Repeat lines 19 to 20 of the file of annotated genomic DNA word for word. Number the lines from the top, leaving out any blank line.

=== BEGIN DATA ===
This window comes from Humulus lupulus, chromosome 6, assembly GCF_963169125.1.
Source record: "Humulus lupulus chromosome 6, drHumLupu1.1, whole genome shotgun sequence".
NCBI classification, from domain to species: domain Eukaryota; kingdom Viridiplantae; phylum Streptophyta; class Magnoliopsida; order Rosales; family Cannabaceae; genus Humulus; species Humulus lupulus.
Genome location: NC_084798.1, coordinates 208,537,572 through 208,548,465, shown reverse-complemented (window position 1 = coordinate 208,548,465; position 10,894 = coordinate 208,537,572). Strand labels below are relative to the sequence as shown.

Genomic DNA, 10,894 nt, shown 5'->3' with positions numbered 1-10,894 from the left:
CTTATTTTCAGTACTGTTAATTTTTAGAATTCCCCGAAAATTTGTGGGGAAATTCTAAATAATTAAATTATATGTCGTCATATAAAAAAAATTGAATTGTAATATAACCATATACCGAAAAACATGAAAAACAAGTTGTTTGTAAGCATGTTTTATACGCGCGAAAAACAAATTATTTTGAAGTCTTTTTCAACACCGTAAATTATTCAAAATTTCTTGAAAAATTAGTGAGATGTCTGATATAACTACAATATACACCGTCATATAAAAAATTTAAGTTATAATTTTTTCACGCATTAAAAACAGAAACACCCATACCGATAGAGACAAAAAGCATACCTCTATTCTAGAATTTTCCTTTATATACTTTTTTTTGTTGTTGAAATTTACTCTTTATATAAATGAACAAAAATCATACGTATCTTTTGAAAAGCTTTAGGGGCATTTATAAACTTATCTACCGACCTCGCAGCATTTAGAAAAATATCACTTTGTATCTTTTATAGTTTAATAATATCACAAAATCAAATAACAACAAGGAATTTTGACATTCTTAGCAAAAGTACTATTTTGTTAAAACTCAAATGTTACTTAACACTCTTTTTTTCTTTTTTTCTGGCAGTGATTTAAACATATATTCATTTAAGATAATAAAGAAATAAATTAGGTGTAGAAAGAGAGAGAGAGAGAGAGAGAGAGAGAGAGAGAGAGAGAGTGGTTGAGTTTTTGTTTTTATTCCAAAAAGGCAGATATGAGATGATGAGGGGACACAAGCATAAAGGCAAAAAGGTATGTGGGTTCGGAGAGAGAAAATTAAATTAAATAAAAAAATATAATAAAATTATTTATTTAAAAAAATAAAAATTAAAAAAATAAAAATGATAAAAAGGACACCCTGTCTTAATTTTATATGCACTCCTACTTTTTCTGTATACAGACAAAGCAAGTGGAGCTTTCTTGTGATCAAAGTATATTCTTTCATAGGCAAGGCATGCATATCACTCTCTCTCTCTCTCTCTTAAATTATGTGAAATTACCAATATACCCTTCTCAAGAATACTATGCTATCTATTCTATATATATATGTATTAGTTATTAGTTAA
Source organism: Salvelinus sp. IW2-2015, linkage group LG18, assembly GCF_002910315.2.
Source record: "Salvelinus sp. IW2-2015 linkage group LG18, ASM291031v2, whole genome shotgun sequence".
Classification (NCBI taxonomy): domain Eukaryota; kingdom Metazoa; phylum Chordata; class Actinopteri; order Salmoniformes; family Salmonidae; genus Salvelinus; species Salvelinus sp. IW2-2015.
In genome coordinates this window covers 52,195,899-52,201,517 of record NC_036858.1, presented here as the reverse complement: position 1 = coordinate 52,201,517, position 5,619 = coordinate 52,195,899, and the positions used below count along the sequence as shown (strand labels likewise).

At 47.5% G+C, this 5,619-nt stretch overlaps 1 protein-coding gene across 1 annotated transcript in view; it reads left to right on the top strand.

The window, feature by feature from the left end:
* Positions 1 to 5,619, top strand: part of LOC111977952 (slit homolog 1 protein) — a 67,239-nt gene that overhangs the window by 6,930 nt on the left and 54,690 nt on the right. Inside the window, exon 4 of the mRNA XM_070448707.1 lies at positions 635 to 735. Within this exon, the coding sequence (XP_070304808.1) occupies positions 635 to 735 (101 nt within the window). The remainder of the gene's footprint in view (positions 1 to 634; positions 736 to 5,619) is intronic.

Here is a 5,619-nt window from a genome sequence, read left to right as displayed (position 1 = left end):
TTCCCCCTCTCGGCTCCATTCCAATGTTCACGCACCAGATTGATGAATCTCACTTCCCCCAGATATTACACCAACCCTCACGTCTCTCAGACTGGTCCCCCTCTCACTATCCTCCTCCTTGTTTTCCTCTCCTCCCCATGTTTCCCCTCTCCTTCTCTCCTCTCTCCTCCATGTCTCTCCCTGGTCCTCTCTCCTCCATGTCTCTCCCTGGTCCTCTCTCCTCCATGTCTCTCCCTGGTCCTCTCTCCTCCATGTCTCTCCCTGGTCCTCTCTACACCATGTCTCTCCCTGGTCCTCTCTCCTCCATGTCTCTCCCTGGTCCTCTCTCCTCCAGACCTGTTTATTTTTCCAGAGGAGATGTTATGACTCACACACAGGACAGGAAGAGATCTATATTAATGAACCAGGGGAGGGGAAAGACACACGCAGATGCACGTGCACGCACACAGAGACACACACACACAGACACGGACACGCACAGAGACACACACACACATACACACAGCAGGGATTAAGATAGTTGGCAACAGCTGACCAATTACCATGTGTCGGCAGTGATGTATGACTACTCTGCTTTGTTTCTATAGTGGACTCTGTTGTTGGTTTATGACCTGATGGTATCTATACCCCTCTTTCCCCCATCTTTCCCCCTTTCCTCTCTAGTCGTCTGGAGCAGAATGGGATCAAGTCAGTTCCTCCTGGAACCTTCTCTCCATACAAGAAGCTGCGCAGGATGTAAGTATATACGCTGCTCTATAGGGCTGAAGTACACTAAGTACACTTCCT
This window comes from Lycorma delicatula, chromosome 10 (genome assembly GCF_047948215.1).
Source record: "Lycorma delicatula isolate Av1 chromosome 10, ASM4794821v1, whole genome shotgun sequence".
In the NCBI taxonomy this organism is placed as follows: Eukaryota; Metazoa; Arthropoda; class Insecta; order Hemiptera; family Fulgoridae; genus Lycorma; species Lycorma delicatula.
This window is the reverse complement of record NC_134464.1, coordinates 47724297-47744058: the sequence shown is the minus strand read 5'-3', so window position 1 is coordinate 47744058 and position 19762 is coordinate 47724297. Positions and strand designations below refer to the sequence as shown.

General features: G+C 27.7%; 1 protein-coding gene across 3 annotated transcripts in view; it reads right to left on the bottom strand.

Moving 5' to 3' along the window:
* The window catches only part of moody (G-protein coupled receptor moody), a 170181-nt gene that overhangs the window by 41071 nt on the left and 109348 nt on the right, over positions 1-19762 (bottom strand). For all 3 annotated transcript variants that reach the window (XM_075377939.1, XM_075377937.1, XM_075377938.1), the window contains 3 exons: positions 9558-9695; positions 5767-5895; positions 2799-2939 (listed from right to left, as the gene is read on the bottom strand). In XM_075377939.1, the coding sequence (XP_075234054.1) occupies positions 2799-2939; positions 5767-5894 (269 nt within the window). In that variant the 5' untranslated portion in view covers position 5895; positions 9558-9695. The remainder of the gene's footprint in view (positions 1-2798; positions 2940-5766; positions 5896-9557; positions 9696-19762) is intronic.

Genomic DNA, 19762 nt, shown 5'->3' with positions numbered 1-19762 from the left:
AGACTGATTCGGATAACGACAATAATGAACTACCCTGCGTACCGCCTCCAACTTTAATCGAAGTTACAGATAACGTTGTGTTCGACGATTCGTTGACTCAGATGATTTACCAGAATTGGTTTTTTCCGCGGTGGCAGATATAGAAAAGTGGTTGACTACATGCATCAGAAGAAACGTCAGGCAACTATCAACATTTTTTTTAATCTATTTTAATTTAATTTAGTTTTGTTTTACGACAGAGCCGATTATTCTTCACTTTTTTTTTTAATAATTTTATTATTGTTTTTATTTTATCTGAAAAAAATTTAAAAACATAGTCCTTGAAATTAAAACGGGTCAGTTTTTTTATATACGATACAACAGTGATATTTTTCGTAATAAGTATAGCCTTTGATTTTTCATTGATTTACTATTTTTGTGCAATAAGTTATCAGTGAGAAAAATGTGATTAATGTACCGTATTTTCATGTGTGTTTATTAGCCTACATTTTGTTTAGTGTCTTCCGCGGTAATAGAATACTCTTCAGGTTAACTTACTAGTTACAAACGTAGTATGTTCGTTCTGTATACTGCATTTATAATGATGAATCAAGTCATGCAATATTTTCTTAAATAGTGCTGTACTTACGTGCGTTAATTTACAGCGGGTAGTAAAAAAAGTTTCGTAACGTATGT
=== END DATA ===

This window is the reverse complement of record NC_134464.1, coordinates 47724297-47744058: the sequence shown is the minus strand read 5'-3', so window position 1 is coordinate 47744058 and position 19762 is coordinate 47724297. Positions and strand designations below refer to the sequence as shown.

General features: G+C 27.7%; 1 protein-coding gene across 3 annotated transcripts in view; it reads right to left on the bottom strand.